Was martial law good for the Philippine economy?

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Today some people think and believe that President Marcos’s regime was good for the economy. They even say it was the “golden age”. In a 2016 New York Times article a number of people said that during that time “the Philippines was the leader of Asia,” “life was easier under Marcos,” and “the economy was booming.” 

The early years of the Marcos regime indeed saw respectable economic growth. Gross domestic product or GDP—which roughly measures a country’s total income—grew at an average of almost 6% per year from 1972 to 1980. This is good insofar as high economic growth is typically (or at least in principle) a necessary (though not sufficient) condition for achieving higher incomes and more jobs for the people. 

However, in the early eighties, the Philippines dramatically—but expectedly—plunged into its worst postwar recession or economic downturn. GDP shrank by 7.3% for two consecutive years, 1984 and 1985; the last time an economic downturn of this magnitude happened was in World War II. Meanwhile, GDP per person, which can be interpreted as the average income of the Filipino, also fell by a whopping 9.4% in those two years.

So large was this downturn that it took the country more than two decades to recover the level of GDP per person in 1982. GDP per person back in 1982 was more than P48,000. This dropped sharply because of the economic crisis during the Marcos regime’s waning years and did not recover until 2003 (Figure 1). These so-called “lost decades of development” singularly demonstrate the pernicious impacts of the Marcos regime on the economic lives of Filipinos.

During the Marcos years we also lost our standing as one of the economic leaders in Asia. Back in the 1950s and 1960s, barring small nations like Brunei and Singapore, we had in fact the largest per-person income among ASEAN countries. But one by one our neighbors overtook us: Malaysia in the mid-sixties, Thailand in the early eighties, and Indonesia in the late eighties. Today, the average Malaysian, Thai, and Indonesian are much richer than the average Filipino. Even in times of growth during the Martial Law years, our economy was not outstanding in performance in comparison with our neighbors: Philippine GDP grew by an average of 6%, while Malaysia grew by 8.1%, Indonesia by 7.5%, and Thailand by 7.1%. If you include the crisis years of 1984 and 1985—which fall squarely within the Marcos regime—our performance was even worse.

Finally, the economic crisis due to the Marcos regime pulled down our country’s long-term economic trajectory. Filipinos today would have been richer had we not deviated from the growth performance of our ASEAN neighbors. Based on estimates by J.C. Punongbayan and Prof. Manuel Albis of the University of the Philippines, and based on various assumptions, per-person incomes in the Philippines would have been 3 to 4 times larger than present. This would have catapulted us to the top of the ASEAN region in terms of average incomes.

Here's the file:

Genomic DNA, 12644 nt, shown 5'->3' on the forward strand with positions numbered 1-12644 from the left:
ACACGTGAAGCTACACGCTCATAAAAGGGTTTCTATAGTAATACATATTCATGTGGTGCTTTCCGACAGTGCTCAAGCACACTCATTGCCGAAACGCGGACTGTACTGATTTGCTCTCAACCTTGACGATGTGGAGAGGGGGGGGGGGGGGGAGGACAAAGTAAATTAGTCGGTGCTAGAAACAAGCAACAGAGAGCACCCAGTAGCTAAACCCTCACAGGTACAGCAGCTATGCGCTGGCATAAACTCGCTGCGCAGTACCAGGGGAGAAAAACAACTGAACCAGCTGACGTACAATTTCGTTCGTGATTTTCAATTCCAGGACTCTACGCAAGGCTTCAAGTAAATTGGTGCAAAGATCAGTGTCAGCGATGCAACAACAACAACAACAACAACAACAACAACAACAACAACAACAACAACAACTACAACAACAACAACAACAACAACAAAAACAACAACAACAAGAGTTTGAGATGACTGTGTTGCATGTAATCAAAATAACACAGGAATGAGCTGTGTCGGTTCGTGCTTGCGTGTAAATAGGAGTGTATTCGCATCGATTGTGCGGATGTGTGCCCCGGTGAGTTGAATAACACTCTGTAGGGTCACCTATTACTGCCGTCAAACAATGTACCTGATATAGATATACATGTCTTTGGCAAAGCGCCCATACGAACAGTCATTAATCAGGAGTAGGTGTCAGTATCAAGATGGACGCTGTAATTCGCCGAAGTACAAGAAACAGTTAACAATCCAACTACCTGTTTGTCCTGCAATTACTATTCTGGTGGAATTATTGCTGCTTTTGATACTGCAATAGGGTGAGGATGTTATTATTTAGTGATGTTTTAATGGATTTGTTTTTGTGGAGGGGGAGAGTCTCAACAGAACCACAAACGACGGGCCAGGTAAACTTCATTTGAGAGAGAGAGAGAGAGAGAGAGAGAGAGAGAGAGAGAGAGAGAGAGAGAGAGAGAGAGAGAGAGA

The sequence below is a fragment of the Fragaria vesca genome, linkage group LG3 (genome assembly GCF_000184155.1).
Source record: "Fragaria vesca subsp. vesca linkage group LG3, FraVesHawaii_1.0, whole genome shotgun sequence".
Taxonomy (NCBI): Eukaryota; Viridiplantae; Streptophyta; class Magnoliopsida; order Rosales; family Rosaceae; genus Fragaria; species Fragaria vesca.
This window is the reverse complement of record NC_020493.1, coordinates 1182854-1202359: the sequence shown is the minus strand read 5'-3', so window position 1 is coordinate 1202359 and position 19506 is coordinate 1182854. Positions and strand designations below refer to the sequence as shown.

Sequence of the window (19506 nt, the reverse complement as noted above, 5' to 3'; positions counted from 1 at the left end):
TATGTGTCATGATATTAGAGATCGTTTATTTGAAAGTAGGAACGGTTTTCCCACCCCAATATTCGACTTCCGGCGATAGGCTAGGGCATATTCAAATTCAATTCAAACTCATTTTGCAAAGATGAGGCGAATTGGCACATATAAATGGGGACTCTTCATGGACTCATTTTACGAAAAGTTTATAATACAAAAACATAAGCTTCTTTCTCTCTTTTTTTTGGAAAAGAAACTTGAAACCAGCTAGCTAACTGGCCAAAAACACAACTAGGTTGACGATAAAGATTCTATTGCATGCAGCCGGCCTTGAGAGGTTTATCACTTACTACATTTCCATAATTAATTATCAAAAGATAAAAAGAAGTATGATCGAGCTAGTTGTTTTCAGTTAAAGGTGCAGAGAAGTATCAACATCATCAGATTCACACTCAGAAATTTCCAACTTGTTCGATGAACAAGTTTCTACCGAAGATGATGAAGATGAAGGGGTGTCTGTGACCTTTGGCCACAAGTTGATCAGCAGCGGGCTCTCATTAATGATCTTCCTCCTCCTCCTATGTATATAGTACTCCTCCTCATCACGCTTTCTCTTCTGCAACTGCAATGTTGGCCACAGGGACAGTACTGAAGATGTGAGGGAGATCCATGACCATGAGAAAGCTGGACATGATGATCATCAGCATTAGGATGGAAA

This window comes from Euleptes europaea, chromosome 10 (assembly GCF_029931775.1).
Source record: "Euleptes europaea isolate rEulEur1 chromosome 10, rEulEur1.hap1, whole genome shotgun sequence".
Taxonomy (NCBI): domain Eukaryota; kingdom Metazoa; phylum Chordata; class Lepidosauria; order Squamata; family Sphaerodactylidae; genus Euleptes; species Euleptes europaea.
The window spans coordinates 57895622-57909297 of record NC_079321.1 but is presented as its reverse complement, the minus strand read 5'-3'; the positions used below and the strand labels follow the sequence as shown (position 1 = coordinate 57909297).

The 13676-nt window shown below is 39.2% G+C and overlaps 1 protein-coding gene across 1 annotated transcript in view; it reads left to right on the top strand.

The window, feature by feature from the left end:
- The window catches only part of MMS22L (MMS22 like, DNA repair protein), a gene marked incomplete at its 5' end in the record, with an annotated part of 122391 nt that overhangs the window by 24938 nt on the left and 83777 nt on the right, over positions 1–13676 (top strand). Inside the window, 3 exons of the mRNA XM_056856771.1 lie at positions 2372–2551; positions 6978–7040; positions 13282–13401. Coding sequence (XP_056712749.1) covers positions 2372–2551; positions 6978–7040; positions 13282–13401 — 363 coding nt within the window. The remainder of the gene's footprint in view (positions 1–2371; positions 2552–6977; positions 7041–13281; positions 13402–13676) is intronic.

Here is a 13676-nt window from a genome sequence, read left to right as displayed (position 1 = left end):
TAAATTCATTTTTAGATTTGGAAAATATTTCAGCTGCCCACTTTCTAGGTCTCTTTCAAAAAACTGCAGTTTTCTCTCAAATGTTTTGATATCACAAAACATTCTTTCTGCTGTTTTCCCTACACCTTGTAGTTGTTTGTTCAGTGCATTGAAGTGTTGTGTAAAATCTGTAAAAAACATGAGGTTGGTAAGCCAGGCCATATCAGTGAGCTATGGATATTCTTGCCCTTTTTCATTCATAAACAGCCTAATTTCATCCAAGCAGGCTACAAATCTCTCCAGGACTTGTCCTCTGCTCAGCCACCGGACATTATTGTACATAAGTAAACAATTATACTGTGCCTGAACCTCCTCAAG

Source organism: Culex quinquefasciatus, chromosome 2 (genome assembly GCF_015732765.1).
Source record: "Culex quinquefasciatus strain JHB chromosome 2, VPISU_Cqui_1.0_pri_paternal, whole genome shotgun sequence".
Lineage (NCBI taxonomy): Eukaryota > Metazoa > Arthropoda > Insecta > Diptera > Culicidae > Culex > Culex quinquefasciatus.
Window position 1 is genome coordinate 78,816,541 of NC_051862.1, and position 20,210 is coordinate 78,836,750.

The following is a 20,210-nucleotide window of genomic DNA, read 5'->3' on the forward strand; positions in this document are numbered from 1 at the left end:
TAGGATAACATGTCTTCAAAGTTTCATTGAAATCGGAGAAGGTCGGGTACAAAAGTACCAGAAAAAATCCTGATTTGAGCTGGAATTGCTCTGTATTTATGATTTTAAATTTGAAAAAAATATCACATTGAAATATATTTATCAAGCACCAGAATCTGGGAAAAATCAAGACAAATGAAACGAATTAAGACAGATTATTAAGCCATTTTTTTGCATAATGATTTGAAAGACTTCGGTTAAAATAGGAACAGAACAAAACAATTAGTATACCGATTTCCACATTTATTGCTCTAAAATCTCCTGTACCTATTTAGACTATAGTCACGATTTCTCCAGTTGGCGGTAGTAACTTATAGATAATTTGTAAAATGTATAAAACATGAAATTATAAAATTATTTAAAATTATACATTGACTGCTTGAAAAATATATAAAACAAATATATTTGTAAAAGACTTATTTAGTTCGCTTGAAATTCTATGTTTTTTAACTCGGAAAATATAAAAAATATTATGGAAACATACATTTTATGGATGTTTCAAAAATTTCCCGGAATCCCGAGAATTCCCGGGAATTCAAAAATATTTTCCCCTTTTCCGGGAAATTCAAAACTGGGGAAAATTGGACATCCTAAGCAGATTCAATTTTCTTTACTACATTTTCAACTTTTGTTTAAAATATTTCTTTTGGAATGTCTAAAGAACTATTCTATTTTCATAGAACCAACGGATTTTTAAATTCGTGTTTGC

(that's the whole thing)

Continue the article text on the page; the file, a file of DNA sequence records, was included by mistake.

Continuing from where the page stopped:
All in all, the Philippine economy suffered its worst during the Marcos regime. Marcos brought the economy to its knees, pulled down our country’s trajectory, and effectively “stole” our future incomes.

30 Years After Revolution, Some Filipinos Yearn for ‘Golden Age’ of Marcos – The New York Times (nytimes.com)

The text above is an excerpt from the second book of the “Essential Truths About 1972-1986 Martial Law Era – The Economy During the Martial Law Era.” If you want to read more, you may access it here: https://thefreedommemorial.ph/educators/

[1] Ruben Defeo, “Jerry Araos’ wooden art,” PhilStar Global, February 11, 2002, https://www.philstar.com/lifestyle/arts-and-culture/2002/02/11/150271/jerry-araos146-wooden-art.

[2] Carmela G. Lapeña and Howie Severino, “Artist, NPA pioneer Jerry Araos, 68,” GMA News Online, December 24, 2012, https://www.gmanetwork.com/news/news/nation/287574/artist-npa-pioneer-jerry-araos-68/story/.

[3] Ibid.; Jose Ma. Sison and Julieta De Lima, “Foundation for sustained development of the National Democratic Movement in the University of the Philippines,” in Serve the People: Ang Kasaysayan ng Radikal na Kilusan sa Unibersidad ng Pilipinas, ed. Bienvenido Lumbera, Judy Taguiwalo, Roland Tolentino, Arnold Alamon, and Ramon Guillermo (Quezon City, Philippines: IBON Foundation, Inc., 2008), 60-61; Millet G. Martinez, “Left to Right: The Student Activists,” Sunday Times Magazine, February 22, 1970, 34-38 (published online by P.T. Martin on February 19, 2010 at https://fqslibrary.wordpress.com/2010/02/19/left-to-right-the-student-activists/).

[4] Barbara Mae Dacanay, “Famous Filipino sculptor Jerusalino Araos dies,” Gulf News Philippines, December 24, 2012, https://gulfnews.com/world/asia/philippines/famous-filipino-sculptor-jerusalino-araos-dies-1.1123306.

[5] Lapeña and Severino, “Artist, NPA pioneer Jerry Araos, 68.”

Wikimedia Foundation. (2020, October 10). Jerry Araos. Wikipedia. https://en.wikipedia.org/wiki/Jerry_Araos.

 
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